It's an important charter, that a breeder must mate Scottish Folds with normal eared-cats only, because when the offspring inherits the fold genes (cause that the ears are fold) from both of the parents, it can cause serious musculoskeletal problems.
So, in a British×Scottish Fold litter can born 3 type of kittens:
1. the kitten inherited the fold gene and has fold ears (Scottish Fold)
2. the kitten didn't inherit the fold gene, and has straight ears (earlier British, now Scottish straight)
3. the kitten inherited the fold gene, but because of the incomplete dominant inheritance, the ears of the kitten won't be fold
It will clear at 3-4 weeks old, that the kitten is Scottish fold or normal eared-cat.
My cats have a 16 m2 and a 12 m2 cattery. Half of the catteries are protected with a roof, the other half is a grassy outside-part, protected with wire fence.
Of course, they love to be in our flat too.
The kittens are with their mother in the flat.
I feed the kittens and the adults with dry food and home-made food too. It's important to know, that canned/wet food contains cca. 80% water. On the one hand it's good, because the humidity of the food is close to the natural food. The body of the preys contains 65-70% water too. But in several products, the high humidity comes along with the poor quality of the dry material. We should choose only grainfree, or products with low quantity of vegetable materials. It's not recommended to feed the cat only with dry food and it doesn't depend on the quality of the dry food.
It's important to feed them variously, so the organism gets everything, that it needs. I give the kittens and adults boiled/parboiled meat, boiled carrot, boiled egg, and cooked fish without arista.
Sometimes they get goose-grease and sour cream as extra.
The cattery is closed, also my cats don't contact foreign cats. If I buy a new cat, it goes into the quarantine and after 2 months, if the test results are good, the new cat can go into the cattery. We don't undertake mating with the males.
My cats have negative FIV (cat AIDS), FeLV (cat leucose), feline coronavirus ,,FIP" antibody ELISA and faecal PCR tests and they are vaccinated to FPV (panleukopenia), FCV and FRV (cat cold disease).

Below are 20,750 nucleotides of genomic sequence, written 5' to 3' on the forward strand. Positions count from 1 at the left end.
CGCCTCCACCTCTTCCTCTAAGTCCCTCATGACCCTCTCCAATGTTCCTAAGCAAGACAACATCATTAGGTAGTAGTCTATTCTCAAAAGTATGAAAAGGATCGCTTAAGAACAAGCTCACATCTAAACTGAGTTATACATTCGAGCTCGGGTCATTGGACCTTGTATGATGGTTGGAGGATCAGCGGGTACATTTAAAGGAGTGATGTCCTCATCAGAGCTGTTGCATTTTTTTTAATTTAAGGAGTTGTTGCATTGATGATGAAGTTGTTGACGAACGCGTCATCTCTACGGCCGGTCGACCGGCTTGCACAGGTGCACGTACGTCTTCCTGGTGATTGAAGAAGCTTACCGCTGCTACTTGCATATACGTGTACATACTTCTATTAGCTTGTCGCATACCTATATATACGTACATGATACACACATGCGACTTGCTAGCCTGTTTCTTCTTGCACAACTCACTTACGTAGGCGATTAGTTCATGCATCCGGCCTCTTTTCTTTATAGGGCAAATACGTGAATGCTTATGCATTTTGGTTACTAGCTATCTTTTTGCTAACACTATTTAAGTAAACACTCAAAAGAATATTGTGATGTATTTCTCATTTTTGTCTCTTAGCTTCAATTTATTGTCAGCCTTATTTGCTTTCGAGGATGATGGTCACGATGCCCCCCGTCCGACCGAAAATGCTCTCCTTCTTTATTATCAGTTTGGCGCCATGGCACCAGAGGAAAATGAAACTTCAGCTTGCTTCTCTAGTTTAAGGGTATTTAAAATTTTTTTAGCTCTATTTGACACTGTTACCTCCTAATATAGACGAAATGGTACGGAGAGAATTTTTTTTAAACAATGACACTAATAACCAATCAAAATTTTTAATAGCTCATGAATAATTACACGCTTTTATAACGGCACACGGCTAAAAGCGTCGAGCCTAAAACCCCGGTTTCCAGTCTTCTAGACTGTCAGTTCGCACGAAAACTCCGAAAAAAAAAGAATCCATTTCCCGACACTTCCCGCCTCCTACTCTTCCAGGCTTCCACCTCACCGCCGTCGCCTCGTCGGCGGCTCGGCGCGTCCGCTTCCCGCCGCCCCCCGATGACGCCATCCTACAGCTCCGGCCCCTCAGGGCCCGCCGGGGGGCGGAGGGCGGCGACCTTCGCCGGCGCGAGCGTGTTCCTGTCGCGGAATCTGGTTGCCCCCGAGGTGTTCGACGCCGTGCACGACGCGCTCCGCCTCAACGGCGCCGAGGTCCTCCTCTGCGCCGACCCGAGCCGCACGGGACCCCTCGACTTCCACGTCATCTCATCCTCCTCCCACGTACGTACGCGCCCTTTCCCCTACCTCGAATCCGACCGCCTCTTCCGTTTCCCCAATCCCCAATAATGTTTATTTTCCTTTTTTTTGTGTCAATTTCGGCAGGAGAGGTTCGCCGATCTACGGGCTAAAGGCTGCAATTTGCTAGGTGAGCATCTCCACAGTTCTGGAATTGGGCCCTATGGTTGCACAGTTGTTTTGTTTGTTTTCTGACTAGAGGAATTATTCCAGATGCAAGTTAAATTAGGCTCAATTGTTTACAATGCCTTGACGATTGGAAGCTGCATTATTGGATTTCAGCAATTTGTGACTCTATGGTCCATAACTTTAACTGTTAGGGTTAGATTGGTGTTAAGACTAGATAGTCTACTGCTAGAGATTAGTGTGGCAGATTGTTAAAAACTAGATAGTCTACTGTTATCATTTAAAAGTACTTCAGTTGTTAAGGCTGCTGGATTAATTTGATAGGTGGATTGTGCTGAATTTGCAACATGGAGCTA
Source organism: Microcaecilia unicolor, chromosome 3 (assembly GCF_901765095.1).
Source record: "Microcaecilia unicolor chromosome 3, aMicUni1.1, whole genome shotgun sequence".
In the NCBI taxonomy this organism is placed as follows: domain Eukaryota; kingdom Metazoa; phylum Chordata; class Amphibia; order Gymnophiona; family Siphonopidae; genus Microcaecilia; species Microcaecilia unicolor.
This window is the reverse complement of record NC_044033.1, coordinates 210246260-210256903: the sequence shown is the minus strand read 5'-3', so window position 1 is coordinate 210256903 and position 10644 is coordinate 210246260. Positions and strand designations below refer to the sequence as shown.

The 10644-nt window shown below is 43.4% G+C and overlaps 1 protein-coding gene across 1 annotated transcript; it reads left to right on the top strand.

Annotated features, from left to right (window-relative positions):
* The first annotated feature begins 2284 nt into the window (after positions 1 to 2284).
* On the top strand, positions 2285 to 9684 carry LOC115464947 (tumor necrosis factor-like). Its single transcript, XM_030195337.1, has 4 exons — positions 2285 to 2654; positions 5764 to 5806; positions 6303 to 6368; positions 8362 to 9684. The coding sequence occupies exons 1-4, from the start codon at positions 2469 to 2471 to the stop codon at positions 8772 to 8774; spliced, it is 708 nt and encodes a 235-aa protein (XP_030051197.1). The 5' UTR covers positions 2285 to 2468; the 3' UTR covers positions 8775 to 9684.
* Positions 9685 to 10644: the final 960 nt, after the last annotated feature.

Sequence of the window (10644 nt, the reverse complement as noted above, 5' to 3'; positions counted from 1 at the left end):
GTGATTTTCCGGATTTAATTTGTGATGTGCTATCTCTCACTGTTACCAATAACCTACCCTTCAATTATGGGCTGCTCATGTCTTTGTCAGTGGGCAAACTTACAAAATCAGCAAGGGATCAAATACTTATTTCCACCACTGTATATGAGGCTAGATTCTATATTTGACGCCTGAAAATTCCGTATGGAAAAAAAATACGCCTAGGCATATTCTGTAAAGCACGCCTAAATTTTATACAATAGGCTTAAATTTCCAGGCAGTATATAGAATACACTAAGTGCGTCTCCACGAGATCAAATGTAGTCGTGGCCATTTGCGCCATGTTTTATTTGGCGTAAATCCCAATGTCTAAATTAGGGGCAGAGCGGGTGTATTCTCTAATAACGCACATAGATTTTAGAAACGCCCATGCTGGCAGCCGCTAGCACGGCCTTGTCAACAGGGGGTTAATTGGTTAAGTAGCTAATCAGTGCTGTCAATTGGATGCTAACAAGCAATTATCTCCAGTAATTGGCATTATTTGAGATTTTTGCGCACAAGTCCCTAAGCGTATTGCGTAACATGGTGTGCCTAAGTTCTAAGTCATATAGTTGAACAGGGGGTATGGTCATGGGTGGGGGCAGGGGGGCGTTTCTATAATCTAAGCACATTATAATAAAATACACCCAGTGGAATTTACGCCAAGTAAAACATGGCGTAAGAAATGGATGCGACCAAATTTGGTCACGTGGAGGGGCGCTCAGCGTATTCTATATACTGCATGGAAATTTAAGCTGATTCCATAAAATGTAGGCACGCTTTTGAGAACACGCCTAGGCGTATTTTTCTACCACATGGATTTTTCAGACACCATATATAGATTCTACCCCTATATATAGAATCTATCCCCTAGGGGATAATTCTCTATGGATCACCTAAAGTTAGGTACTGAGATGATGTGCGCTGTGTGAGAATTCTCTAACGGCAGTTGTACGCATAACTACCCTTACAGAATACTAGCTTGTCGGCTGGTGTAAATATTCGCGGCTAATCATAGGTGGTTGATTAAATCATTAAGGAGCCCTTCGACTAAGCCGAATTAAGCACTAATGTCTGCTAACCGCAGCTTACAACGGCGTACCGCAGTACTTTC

The kittens get a vaccine at 8 weeks old to FPV, FRV and FCV. The new owner must repeat it 3-4 weeks later and yearly, if it's necessary.
The adults are not dewormed routinely. Although, they live in an outside cattery, I have never noticed worm-infection. If a cat has good immune system, it removes the worms as ,,foreign material". In some cases I observed, that people overrate this problem and treat the cats with deworming-materials too often. This preventive dosage leads to that, that it won't use and bothers the organism.
The cats are free from external parasites too.
Surfing on the internet for cat/kitten ads...
I see often, that some people offer a cat or a kitten not cheap, sometimes with pedigree too, but the pet isn't healthy and the purity of the breed is quationable too. I think the money doesn't mean so much, the expensive cat is not always good, and the cheaper is not always bad...
Some people advertise their cats as Scottish Fold, but I can see, that they are mixed with normal household cats. Although, these have fold ears, but they have little to do wit real Scottish Fold. In the most advertisements the ,,tested parents" means only the FIV and FeLV tests. This is a big problem, because coronavirus created very rapig and mutagene variants throught the years as in abroad as in Hungary. Thats why, because the breeders don't make the testing since years. It generated, that so many kittens are sold with FIP disease. It would be a solutions, if every breeder would make the FCoV PCR tests out faeces sample. The customer can do not so much, but I think man shouldn't buy kittens from breeders, who don't do the testing.